41. CITES (2002) CoP12 Prop. 12.37—consideration of proposals for amendment of Appendices I and II. Inclusion of all species of the genus Hippocampus (Hippocampus spp.) in Appendix II of CITESGoogle Scholar
  42. Clarke S (2002) Trade in Asian dried seafood: characterization, estimation and implications for conservation. Wildl Conserv Soc, New YorkGoogle Scholar
  43. Costa-Neto EM (1999a) Barata é um santo remédio: introdução a zooterapia popular no Estado da Bahia. Editora Universitária da UEFS, Feira de SantanaGoogle Scholar
  44. Costa-Neto EM (1999b) Healing with animals in Feira de Santana City, Bahia, Brazil. J Ethnopharmacol 65:225–230PubMedCrossRefGoogle Scholar
  45. Costa-Neto EM (1999c) Traditional use and sale of animals as medicines in Feira de Santana City, Bahia, Brazil. Indig Knowl Dev Monit 7(2):6–9Google Scholar
  46. Costa-Neto EM (2000) Zootherapy based medicinal traditions in Brazil. Honey Bee 11(2):2–4Google Scholar
  47. Costa-Neto EM (2001) A cultura pesqueira do litoral Norte da Bahia. Salvador/Macéio, EDUFBA/EDUFAL, Salvador/Macéio, BrazilGoogle Scholar
  48. Costa-Neto EM (2002) The use of insects in folk medicine in the State of Bahia, Northeastern Brazil, With notes on insects reported elsewhere in Brazilian folk medicine. Hum Ecol 30(2):245–263CrossRefGoogle Scholar
  49. Costa-Neto EM (2004) Implications and applications of folk zootherapy in the state of Bahia, Northeastern Brazil. Sustain Dev 12(3):161–174CrossRefGoogle Scholar
  50. Costa-Neto EM, Marques JGW (2000) Conhecimento ictiológico tradicional e a distribuição temporal e espacial de recursos pesqueiros pelos pescadores de Conde, Estado da Bahia, Brasil. Etnoecológica 4(6):56–68Google Scholar
  51. Costa-Neto EM, Mota PC (2010) Animal species traded as ethnomedicinal resources in the Federal District, central west region of Brazil. Open Complementary Med J 2:24–30CrossRefGoogle Scholar
  52. Demunshi Y, Chugh A (2010) Role of traditional knowledge in marine bioprospecting. Biodivers Conserv 19:3015–3033CrossRefGoogle Scholar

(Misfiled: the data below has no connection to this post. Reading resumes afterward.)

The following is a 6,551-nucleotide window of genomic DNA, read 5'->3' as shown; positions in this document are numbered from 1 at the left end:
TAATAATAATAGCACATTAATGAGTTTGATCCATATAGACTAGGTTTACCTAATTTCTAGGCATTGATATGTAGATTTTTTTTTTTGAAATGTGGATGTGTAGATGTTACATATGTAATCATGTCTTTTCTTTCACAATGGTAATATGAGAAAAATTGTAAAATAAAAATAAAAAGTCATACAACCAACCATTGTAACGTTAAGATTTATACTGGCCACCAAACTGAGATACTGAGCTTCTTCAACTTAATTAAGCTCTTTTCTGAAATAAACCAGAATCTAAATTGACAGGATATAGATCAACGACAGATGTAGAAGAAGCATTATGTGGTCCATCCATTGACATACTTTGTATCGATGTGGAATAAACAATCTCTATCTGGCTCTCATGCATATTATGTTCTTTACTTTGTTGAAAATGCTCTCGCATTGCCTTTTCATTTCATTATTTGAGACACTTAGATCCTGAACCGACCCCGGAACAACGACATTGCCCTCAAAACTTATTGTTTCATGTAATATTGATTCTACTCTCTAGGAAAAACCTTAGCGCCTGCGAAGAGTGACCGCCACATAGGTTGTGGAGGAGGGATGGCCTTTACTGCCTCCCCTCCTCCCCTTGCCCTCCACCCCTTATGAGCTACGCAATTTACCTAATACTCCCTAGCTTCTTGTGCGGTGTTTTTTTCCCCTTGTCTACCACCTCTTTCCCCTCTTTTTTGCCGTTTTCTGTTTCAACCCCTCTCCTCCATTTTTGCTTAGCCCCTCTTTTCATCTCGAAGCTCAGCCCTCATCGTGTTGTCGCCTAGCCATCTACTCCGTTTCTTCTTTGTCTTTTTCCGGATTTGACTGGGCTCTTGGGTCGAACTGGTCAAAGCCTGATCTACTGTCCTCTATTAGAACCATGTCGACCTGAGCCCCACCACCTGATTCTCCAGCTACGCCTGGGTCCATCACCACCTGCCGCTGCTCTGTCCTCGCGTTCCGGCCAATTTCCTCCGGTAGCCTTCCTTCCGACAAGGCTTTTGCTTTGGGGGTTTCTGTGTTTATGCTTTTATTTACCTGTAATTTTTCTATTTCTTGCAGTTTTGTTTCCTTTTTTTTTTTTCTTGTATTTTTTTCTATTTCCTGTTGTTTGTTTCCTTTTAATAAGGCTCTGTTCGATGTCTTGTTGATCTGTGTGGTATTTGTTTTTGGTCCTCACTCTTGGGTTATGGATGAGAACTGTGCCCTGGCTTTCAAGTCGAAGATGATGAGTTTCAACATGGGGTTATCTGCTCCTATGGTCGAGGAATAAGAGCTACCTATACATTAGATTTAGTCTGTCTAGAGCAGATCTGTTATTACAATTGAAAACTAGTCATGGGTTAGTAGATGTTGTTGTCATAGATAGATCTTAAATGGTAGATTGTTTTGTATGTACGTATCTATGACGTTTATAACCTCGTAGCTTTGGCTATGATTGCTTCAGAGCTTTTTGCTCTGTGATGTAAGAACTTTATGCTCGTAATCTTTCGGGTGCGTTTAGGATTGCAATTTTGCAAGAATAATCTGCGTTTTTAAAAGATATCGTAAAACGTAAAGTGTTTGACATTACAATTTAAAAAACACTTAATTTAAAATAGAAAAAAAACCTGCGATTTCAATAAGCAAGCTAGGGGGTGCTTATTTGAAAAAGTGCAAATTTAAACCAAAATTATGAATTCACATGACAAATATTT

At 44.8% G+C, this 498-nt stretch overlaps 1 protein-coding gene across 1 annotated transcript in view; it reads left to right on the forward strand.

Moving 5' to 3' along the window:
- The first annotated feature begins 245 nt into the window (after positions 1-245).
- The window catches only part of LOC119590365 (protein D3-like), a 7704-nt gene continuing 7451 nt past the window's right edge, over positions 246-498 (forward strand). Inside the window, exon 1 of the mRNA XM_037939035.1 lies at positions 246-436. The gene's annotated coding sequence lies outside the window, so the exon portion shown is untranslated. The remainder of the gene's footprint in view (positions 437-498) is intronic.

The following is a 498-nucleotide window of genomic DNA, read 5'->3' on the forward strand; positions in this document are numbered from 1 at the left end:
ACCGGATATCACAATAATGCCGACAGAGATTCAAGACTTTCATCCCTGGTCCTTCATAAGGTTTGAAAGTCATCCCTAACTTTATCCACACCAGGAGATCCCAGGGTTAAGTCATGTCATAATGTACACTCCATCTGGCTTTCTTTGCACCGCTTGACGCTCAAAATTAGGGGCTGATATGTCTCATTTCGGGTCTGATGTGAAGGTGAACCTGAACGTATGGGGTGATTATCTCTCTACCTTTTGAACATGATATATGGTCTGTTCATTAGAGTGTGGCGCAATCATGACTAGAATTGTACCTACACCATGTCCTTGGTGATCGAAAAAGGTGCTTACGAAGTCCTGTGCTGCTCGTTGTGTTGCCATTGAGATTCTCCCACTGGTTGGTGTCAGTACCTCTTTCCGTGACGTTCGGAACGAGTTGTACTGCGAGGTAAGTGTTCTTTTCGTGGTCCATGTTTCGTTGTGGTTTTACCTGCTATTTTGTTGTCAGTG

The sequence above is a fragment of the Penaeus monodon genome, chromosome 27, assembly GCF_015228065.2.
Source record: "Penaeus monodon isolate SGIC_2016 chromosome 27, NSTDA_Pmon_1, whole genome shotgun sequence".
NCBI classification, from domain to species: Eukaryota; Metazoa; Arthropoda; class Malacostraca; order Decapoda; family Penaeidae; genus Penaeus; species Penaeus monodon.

53. Dharmananda S (2002) Treatment of diabetes with Chinese herbs and acupuncture. http://www.itmonline.org/journal/arts/diabetes.htm. Accessed 28 Aug 2011
  54. Dias TL, Rosa IL, Baum JK (2002) Threatened fishes of the world: Hippocampus erectus Perry, 1810 (Syngnathidae). Environ Biol Fishes 65(3):326–326CrossRefGoogle Scholar
  55. Eastman CR (1915) Olden time knowledge of Hippocampus. Ann Rep Board Regents Smithson Inst 1915:349–357Google Scholar
  56. El-Deir ACA, Collier CA, Neto MSA, Silva KMS, Policarpo IS, Araújo TAS, Alves RRN, Albuquerque UP, Moura GJB (2012) Ichthyofauna used in traditional medicine in Brazil. Evidence-based complementary and alternative medicine (in press)Google Scholar
  57. El-Kamali HH (2000) Folk medicinal use of some animal products in Central Sudan. J Ethnopharmacol 72:279–282PubMedCrossRefGoogle Scholar
  58. Ellis R (2005) Tiger bone & rhino horn: the destruction of wildlife for traditional Chinese medicine. Island Press, Washington D.CGoogle Scholar
  59. Ewbank T (1856) Life in Brazil; or a journal of a visit to the land of the cocoa and the palm. Harper & Brothers, New YorkGoogle Scholar
  60. Fan Z (2005) National report—China. In: Bruckner AW, Field JD, Daves NK (eds) The proceedings of the international workshop on CITES implementation for seahorse conservation and trade. NOAA Technical Memorandum NMFS-OPR-35, vol 1. Silver Spring, pp 54–61Google Scholar
  61. Ferreira FS, Albuquerque UP, Coutinho HDM (2012) The trade in medicinal animals in Northeastern Brazil. Evid Based Complement Alternat Med. doi: 10.1155/2012/126938
  62. Ferreira FS, Brito S, Ribeiro S, Saraiva A, Almeida W, Alves RRN (2009) Animal-based folk remedies sold in public markets in Crato and Juazeiro do Norte, Ceara, Brazil. BMC Complement Altern Med 9(1):17PubMedCrossRefGoogle Scholar
  63. Fontenelle LFR (1959) Aimorés: análise antropológica de um programa de saúde. Dasp/Serviço de Documentação, Rio de JaneiroGoogle Scholar
  64. Foster SJ, Vincent ACJ (2004) Life history and ecology of seahorses: implications for conservation and management. J Fish Biol 65(1):1–61CrossRefGoogle Scholar
  65. Fulder S (1993) The book of ginseng: and other Chinese herbs for vitality. Healing Arts Press, RochesterGoogle Scholar
  66. Gaski AL, Johnson KA (1994) Prescription for extinction: endangered species and patented Oriental medicines in trade. TRAFFIC USA and TRAFFIC International, Whasington D.C./CambridgeGoogle Scholar